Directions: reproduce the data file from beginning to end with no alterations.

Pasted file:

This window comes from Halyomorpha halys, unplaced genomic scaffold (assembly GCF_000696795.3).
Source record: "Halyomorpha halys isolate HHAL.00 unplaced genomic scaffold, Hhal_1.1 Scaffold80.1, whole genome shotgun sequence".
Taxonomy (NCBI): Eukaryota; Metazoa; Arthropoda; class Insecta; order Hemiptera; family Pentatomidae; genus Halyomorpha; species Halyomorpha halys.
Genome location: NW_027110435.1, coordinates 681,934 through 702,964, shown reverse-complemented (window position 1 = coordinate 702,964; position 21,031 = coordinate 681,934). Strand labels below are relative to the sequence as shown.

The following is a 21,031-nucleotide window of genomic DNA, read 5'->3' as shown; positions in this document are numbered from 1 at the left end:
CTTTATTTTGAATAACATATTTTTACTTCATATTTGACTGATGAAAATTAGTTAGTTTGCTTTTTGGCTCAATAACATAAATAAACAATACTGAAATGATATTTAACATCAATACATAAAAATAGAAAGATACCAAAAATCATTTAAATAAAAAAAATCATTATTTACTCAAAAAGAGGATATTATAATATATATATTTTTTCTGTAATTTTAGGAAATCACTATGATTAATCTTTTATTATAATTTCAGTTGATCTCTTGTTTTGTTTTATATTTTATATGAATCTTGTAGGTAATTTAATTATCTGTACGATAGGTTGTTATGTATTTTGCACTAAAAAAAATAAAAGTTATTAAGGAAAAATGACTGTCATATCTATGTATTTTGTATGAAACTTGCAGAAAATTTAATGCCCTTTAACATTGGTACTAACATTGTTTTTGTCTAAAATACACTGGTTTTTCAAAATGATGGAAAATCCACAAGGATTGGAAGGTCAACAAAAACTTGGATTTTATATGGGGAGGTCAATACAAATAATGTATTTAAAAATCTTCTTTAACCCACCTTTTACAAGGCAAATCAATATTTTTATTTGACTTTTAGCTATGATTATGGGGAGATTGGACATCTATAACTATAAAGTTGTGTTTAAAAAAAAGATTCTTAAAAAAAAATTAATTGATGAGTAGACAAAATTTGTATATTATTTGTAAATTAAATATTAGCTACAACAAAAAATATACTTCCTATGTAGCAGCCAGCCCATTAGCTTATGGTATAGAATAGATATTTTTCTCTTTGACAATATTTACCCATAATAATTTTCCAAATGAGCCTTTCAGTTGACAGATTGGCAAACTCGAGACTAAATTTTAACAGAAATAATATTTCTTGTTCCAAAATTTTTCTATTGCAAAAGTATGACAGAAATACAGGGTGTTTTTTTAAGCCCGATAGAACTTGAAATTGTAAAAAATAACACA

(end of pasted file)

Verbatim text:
This window comes from Halyomorpha halys, unplaced genomic scaffold (assembly GCF_000696795.3).
Source record: "Halyomorpha halys isolate HHAL.00 unplaced genomic scaffold, Hhal_1.1 Scaffold80.1, whole genome shotgun sequence".
Taxonomy (NCBI): Eukaryota; Metazoa; Arthropoda; class Insecta; order Hemiptera; family Pentatomidae; genus Halyomorpha; species Halyomorpha halys.
Genome location: NW_027110435.1, coordinates 681,934 through 702,964, shown reverse-complemented (window position 1 = coordinate 702,964; position 21,031 = coordinate 681,934). Strand labels below are relative to the sequence as shown.

The following is a 21,031-nucleotide window of genomic DNA, read 5'->3' as shown; positions in this document are numbered from 1 at the left end:
CTTTATTTTGAATAACATATTTTTACTTCATATTTGACTGATGAAAATTAGTTAGTTTGCTTTTTGGCTCAATAACATAAATAAACAATACTGAAATGATATTTAACATCAATACATAAAAATAGAAAGATACCAAAAATCATTTAAATAAAAAAAATCATTATTTACTCAAAAAGAGGATATTATAATATATATATTTTTTCTGTAATTTTAGGAAATCACTATGATTAATCTTTTATTATAATTTCAGTTGATCTCTTGTTTTGTTTTATATTTTATATGAATCTTGTAGGTAATTTAATTATCTGTACGATAGGTTGTTATGTATTTTGCACTAAAAAAAATAAAAGTTATTAAGGAAAAATGACTGTCATATCTATGTATTTTGTATGAAACTTGCAGAAAATTTAATGCCCTTTAACATTGGTACTAACATTGTTTTTGTCTAAAATACACTGGTTTTTCAAAATGATGGAAAATCCACAAGGATTGGAAGGTCAACAAAAACTTGGATTTTATATGGGGAGGTCAATACAAATAATGTATTTAAAAATCTTCTTTAACCCACCTTTTACAAGGCAAATCAATATTTTTATTTGACTTTTAGCTATGATTATGGGGAGATTGGACATCTATAACTATAAAGTTGTGTTTAAAAAAAAGATTCTTAAAAAAAAATTAATTGATGAGTAGACAAAATTTGTATATTATTTGTAAATTAAATATTAGCTACAACAAAAAATATACTTCCTATGTAGCAGCCAGCCCATTAGCTTATGGTATAGAATAGATATTTTTCTCTTTGACAATATTTACCCATAATAATTTTCCAAATGAGCCTTTCAGTTGACAGATTGGCAAACTCGAGACTAAATTTTAACAGAAATAATATTTCTTGTTCCAAAATTTTTCTATTGCAAAAGTATGACAGAAATACAGGGTGTTTTTTTAAGCCCGATAGAACTTGAAATTGTAAAAAATAACACA